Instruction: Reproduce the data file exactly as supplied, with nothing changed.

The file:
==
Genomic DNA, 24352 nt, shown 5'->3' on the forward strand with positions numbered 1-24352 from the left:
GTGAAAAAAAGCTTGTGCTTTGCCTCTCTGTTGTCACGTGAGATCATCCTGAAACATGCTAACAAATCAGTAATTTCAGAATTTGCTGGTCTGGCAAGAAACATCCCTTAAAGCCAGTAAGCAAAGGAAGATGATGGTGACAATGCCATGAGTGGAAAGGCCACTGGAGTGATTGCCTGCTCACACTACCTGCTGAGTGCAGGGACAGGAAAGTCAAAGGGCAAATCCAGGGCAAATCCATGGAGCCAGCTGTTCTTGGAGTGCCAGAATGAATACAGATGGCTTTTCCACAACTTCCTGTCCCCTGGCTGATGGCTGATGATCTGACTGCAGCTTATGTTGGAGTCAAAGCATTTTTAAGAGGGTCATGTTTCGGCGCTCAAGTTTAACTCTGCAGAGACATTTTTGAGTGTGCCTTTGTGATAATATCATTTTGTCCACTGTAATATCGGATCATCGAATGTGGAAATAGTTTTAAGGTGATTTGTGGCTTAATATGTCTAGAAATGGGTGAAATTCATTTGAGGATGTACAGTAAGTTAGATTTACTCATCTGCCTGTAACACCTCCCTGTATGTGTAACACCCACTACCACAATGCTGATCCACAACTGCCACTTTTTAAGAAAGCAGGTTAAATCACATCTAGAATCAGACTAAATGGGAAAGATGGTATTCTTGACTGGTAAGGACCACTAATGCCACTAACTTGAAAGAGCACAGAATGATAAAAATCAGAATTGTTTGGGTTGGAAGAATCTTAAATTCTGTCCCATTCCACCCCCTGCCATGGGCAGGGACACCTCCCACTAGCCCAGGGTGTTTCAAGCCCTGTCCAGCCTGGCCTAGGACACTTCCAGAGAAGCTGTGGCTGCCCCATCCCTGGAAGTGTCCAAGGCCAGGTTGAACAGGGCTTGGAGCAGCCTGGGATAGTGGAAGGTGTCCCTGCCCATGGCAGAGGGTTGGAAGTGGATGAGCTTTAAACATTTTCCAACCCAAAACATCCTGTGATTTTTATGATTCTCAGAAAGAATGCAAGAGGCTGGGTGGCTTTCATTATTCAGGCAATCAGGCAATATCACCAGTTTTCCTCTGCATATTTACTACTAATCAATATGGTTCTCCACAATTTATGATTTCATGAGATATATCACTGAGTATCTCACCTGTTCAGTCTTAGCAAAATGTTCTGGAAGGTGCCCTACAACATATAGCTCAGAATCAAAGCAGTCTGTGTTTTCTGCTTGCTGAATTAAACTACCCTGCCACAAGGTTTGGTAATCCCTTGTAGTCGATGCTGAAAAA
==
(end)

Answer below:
Genomic DNA, 24352 nt, shown 5'->3' on the forward strand with positions numbered 1-24352 from the left:
GTGAAAAAAAGCTTGTGCTTTGCCTCTCTGTTGTCACGTGAGATCATCCTGAAACATGCTAACAAATCAGTAATTTCAGAATTTGCTGGTCTGGCAAGAAACATCCCTTAAAGCCAGTAAGCAAAGGAAGATGATGGTGACAATGCCATGAGTGGAAAGGCCACTGGAGTGATTGCCTGCTCACACTACCTGCTGAGTGCAGGGACAGGAAAGTCAAAGGGCAAATCCAGGGCAAATCCATGGAGCCAGCTGTTCTTGGAGTGCCAGAATGAATACAGATGGCTTTTCCACAACTTCCTGTCCCCTGGCTGATGGCTGATGATCTGACTGCAGCTTATGTTGGAGTCAAAGCATTTTTAAGAGGGTCATGTTTCGGCGCTCAAGTTTAACTCTGCAGAGACATTTTTGAGTGTGCCTTTGTGATAATATCATTTTGTCCACTGTAATATCGGATCATCGAATGTGGAAATAGTTTTAAGGTGATTTGTGGCTTAATATGTCTAGAAATGGGTGAAATTCATTTGAGGATGTACAGTAAGTTAGATTTACTCATCTGCCTGTAACACCTCCCTGTATGTGTAACACCCACTACCACAATGCTGATCCACAACTGCCACTTTTTAAGAAAGCAGGTTAAATCACATCTAGAATCAGACTAAATGGGAAAGATGGTATTCTTGACTGGTAAGGACCACTAATGCCACTAACTTGAAAGAGCACAGAATGATAAAAATCAGAATTGTTTGGGTTGGAAGAATCTTAAATTCTGTCCCATTCCACCCCCTGCCATGGGCAGGGACACCTCCCACTAGCCCAGGGTGTTTCAAGCCCTGTCCAGCCTGGCCTAGGACACTTCCAGAGAAGCTGTGGCTGCCCCATCCCTGGAAGTGTCCAAGGCCAGGTTGAACAGGGCTTGGAGCAGCCTGGGATAGTGGAAGGTGTCCCTGCCCATGGCAGAGGGTTGGAAGTGGATGAGCTTTAAACATTTTCCAACCCAAAACATCCTGTGATTTTTATGATTCTCAGAAAGAATGCAAGAGGCTGGGTGGCTTTCATTATTCAGGCAATCAGGCAATATCACCAGTTTTCCTCTGCATATTTACTACTAATCAATATGGTTCTCCACAATTTATGATTTCATGAGATATATCACTGAGTATCTCACCTGTTCAGTCTTAGCAAAATGTTCTGGAAGGTGCCCTACAACATATAGCTCAGAATCAAAGCAGTCTGTGTTTTCTGCTTGCTGAATTAAACTACCCTGCCACAAGGTTTGGTAATCCCTTGTAGTCGATGCTGAAAAA